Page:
Will We End the Cold War? the Next President's Historic Opportunity
Cohen, Stephen F., The Nation
The next American President will have both a historic opportunity and an obligation to end the decades-long cold war between the United States and the Soviet Union. The opportunity already awaits him in Moscow-in the anti-cold war thinking and foreign policy reforms adopted by Mikhail Gorbachev since he was chosen Soviet leader in 1985. If the President lacks the vision and courage to seize the opportunity, he will be neglecting the best interests of the United States.
That is because the cold war, with the U. S.-Soviet arms race as its most characteristic expression, has become the greatest threat to America's national interests in two profound ways. Above all, it threatens our national survival. As Carl Sagan has aptly said, since 1945 "the United States and the Soviet Union have booby-trapped the planet with almost 60,000 nuclear weapons," far more than enough to destroy the city on earth and "probably enough to destroy the global civilization." The United States exists today only because no one in Moscow, and no accident anywhere, has sprung the trap. Nor is there any infallible system, computerized or otherwise, to protect us against such a mishap. That is the lesson of Korean Air Lines Flight 007, Challenger, Chernobyl and Iran Air Flight 655, disasters resulting from human and "high-tech" fallibility and auguring much worse.
The cold war is also sapping America's economic health, which is as important for real national security as are weapons. In present- day dollars, according to Sagan's calculations, the United States has spent roughly $10 trillion on the cold war during the past four decades. Imagine all the economic, educational, medical, cultural and scientific sacrifices that has meant. Today, as U.S. defense spending approaches $300 billion a year, most of it directed against a perceived Soviet threat, the problem has become starkly evident in the decline of many of our nonmilitary industries, the largest budget and trade deficits in our history and the number of our fellow citizens who five in poverty.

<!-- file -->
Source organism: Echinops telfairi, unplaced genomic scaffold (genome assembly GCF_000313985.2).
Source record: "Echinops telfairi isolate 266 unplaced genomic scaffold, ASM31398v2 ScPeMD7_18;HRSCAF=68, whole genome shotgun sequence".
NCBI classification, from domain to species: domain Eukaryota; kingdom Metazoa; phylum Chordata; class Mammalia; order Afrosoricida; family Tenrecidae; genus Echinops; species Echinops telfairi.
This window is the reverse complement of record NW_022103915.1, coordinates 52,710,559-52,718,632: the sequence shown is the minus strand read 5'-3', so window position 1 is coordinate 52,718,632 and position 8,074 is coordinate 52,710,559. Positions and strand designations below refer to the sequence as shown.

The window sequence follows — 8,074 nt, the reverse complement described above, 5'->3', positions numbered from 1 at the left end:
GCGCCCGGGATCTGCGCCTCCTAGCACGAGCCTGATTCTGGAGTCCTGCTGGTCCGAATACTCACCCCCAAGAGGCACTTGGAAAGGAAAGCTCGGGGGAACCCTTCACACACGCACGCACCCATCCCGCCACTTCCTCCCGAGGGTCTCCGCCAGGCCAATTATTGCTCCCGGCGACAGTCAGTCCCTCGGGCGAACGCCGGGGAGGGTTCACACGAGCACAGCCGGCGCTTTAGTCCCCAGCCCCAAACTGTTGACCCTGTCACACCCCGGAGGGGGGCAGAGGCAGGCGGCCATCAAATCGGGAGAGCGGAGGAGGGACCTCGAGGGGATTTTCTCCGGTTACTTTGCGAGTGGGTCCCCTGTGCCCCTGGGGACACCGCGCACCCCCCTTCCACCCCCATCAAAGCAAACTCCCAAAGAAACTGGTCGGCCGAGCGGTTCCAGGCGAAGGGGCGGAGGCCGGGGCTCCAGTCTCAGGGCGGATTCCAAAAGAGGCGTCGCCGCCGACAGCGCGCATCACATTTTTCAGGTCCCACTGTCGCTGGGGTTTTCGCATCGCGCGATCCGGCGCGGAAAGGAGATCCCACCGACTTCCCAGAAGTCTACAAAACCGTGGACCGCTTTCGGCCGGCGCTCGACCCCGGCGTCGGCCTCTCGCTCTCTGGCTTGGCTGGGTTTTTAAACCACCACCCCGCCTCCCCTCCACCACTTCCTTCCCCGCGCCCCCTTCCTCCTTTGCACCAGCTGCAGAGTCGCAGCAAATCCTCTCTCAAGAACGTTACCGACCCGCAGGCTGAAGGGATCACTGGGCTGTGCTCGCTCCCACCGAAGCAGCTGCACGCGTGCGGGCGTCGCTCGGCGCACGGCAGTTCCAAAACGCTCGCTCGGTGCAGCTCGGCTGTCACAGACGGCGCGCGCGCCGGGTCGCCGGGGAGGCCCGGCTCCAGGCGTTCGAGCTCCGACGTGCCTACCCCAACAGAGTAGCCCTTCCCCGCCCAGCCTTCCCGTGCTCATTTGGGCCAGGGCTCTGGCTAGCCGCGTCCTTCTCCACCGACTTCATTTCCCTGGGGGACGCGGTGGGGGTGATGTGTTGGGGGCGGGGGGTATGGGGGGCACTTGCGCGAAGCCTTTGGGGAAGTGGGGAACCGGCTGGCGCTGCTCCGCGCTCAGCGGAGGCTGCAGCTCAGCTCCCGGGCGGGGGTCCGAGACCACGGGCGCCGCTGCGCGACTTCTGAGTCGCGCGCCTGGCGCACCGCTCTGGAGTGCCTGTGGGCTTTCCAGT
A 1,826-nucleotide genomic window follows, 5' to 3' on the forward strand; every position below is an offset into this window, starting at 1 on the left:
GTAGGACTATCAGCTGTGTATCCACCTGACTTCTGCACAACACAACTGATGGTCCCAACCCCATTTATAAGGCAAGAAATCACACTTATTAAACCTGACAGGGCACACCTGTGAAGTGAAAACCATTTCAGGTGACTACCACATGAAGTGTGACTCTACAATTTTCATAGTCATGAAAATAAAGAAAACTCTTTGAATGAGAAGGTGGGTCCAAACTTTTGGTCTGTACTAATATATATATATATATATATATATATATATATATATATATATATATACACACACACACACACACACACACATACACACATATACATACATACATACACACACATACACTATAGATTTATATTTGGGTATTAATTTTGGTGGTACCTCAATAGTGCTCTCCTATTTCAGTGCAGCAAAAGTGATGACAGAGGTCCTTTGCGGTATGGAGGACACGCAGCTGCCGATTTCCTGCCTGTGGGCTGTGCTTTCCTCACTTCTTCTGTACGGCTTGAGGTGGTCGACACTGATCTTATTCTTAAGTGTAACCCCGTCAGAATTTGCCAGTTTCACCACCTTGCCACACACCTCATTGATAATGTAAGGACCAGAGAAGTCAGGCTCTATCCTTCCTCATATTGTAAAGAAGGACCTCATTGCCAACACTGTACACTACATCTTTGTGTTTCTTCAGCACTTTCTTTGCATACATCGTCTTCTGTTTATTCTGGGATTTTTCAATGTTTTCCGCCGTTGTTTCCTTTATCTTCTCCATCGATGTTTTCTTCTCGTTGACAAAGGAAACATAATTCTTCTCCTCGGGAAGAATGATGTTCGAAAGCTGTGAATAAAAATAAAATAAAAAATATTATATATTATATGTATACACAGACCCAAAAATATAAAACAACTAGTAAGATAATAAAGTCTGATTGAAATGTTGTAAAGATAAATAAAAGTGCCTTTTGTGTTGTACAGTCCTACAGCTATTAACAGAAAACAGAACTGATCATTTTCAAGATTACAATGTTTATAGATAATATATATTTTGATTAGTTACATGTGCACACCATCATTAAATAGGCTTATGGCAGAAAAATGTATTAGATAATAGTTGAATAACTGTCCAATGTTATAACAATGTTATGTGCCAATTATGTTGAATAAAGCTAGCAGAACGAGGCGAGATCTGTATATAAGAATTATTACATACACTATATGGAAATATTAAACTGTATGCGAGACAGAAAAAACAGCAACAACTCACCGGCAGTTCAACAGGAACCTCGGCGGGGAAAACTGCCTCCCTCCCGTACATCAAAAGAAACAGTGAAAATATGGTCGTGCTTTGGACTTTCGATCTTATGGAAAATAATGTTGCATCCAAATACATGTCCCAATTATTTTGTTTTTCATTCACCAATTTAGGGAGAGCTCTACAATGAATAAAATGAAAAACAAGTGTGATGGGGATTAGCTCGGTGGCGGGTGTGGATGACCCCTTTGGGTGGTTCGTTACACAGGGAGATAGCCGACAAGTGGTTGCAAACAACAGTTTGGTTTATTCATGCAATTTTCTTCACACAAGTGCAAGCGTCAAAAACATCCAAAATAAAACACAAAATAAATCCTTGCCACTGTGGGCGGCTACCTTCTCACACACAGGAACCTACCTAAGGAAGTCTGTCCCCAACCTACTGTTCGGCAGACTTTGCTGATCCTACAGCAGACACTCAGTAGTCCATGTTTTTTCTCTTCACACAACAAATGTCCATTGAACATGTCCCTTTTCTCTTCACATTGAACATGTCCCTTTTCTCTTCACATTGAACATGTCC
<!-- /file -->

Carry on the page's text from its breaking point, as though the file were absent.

Nor is the cold war over, contrary to euphoric reports in the media inspired by four Reagan-Gorbachev summit meetings since 1985. The nuclear and conventional arms race goes on, its fast-paced technology speeding far ahead of the political half-measures taken to constrain it. The ratified intermediate-range nuclear forces (I.N.F.) treaty, which promises to remove and destroy American and Soviet medium-range missiles in Europe, is important as a first symbolic act of nuclear abolitionism. But the two sides have given themselves three full years to abolish missiles capable of carrying, at most, only 4 percent of their stockpiled nuclear warheads. Discussions now focus on a so-called START agreement that would eliminate 30 to 50 percent of the strategic arsenals. By the time it is negotiated, ratified, verified and fully implemented, technological geniuses on both sides are likely to have invented new nuclear weapons that formally comply with the treaty but are even more deadly than those to be abolished. Meanwhile, both sides contemplate "modernization" of conventional weapons, and a full range of underlying cold war conflicts -ideological, political and regional -continue to rage around the world.
In reality, three years of mostly inconclusive negotiations and media atmospherics could not possibly end a historical phenomenon of the magnitude of the cold war, whose ideological origins date back seventy years to the Bolshevik Revolution; whose modern- day embodiment in the arms race has been under way since 1945; and whose dynamics are sustained on both sides by a powerful array of institutions, elites and popular attitudes formed over those decades. Despite episodes of detente going back to the 1930s, and even a U.S. -Soviet military alliance during World War II, virtually aB of us - American and Soviet citizens alike - are children of the twentieth century's cold war. …